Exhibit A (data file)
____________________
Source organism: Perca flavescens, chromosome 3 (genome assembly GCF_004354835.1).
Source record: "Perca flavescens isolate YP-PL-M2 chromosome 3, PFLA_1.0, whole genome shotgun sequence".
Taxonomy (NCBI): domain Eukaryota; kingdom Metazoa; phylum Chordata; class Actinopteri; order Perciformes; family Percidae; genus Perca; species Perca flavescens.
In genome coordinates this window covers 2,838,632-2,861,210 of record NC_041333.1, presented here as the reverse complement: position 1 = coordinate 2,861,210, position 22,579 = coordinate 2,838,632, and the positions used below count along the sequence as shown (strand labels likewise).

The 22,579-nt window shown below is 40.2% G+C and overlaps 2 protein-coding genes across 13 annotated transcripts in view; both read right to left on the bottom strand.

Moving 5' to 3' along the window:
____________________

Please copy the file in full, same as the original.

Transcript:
Source organism: Perca flavescens, chromosome 3 (genome assembly GCF_004354835.1).
Source record: "Perca flavescens isolate YP-PL-M2 chromosome 3, PFLA_1.0, whole genome shotgun sequence".
Taxonomy (NCBI): domain Eukaryota; kingdom Metazoa; phylum Chordata; class Actinopteri; order Perciformes; family Percidae; genus Perca; species Perca flavescens.
In genome coordinates this window covers 2,838,632-2,861,210 of record NC_041333.1, presented here as the reverse complement: position 1 = coordinate 2,861,210, position 22,579 = coordinate 2,838,632, and the positions used below count along the sequence as shown (strand labels likewise).

The 22,579-nt window shown below is 40.2% G+C and overlaps 2 protein-coding genes across 13 annotated transcripts in view; both read right to left on the bottom strand.

Moving 5' to 3' along the window: